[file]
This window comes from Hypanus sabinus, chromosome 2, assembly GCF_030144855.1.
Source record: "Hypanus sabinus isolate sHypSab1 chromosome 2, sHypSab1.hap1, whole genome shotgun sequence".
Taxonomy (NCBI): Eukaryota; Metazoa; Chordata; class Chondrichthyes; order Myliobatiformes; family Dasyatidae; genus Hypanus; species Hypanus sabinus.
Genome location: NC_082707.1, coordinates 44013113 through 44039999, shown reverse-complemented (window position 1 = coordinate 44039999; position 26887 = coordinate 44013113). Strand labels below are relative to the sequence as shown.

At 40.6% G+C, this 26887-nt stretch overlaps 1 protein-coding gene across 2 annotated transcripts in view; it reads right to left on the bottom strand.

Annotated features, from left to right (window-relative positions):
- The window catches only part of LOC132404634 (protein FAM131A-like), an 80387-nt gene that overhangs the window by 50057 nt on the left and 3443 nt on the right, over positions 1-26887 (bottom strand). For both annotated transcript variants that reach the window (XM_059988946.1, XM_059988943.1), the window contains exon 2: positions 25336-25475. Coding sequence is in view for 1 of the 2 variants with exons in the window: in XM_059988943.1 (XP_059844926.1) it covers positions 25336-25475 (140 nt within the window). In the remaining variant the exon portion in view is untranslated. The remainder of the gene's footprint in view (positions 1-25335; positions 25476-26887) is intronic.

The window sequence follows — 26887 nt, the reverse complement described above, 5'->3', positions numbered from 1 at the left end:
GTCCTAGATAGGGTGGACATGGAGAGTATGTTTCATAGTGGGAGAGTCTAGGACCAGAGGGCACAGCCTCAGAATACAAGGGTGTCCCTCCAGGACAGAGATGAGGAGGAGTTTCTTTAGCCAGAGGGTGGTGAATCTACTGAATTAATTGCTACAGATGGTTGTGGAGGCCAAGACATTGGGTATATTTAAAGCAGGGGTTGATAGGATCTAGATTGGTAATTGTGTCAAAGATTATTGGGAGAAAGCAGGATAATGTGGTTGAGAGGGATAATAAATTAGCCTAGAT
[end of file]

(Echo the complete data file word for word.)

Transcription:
This window comes from Hypanus sabinus, chromosome 2, assembly GCF_030144855.1.
Source record: "Hypanus sabinus isolate sHypSab1 chromosome 2, sHypSab1.hap1, whole genome shotgun sequence".
Taxonomy (NCBI): Eukaryota; Metazoa; Chordata; class Chondrichthyes; order Myliobatiformes; family Dasyatidae; genus Hypanus; species Hypanus sabinus.
Genome location: NC_082707.1, coordinates 44013113 through 44039999, shown reverse-complemented (window position 1 = coordinate 44039999; position 26887 = coordinate 44013113). Strand labels below are relative to the sequence as shown.

At 40.6% G+C, this 26887-nt stretch overlaps 1 protein-coding gene across 2 annotated transcripts in view; it reads right to left on the bottom strand.

Annotated features, from left to right (window-relative positions):
- The window catches only part of LOC132404634 (protein FAM131A-like), an 80387-nt gene that overhangs the window by 50057 nt on the left and 3443 nt on the right, over positions 1-26887 (bottom strand). For both annotated transcript variants that reach the window (XM_059988946.1, XM_059988943.1), the window contains exon 2: positions 25336-25475. Coding sequence is in view for 1 of the 2 variants with exons in the window: in XM_059988943.1 (XP_059844926.1) it covers positions 25336-25475 (140 nt within the window). In the remaining variant the exon portion in view is untranslated. The remainder of the gene's footprint in view (positions 1-25335; positions 25476-26887) is intronic.

The window sequence follows — 26887 nt, the reverse complement described above, 5'->3', positions numbered from 1 at the left end:
GTCCTAGATAGGGTGGACATGGAGAGTATGTTTCATAGTGGGAGAGTCTAGGACCAGAGGGCACAGCCTCAGAATACAAGGGTGTCCCTCCAGGACAGAGATGAGGAGGAGTTTCTTTAGCCAGAGGGTGGTGAATCTACTGAATTAATTGCTACAGATGGTTGTGGAGGCCAAGACATTGGGTATATTTAAAGCAGGGGTTGATAGGATCTAGATTGGTAATTGTGTCAAAGATTATTGGGAGAAAGCAGGATAATGTGGTTGAGAGGGATAATAAATTAGCCTAGAT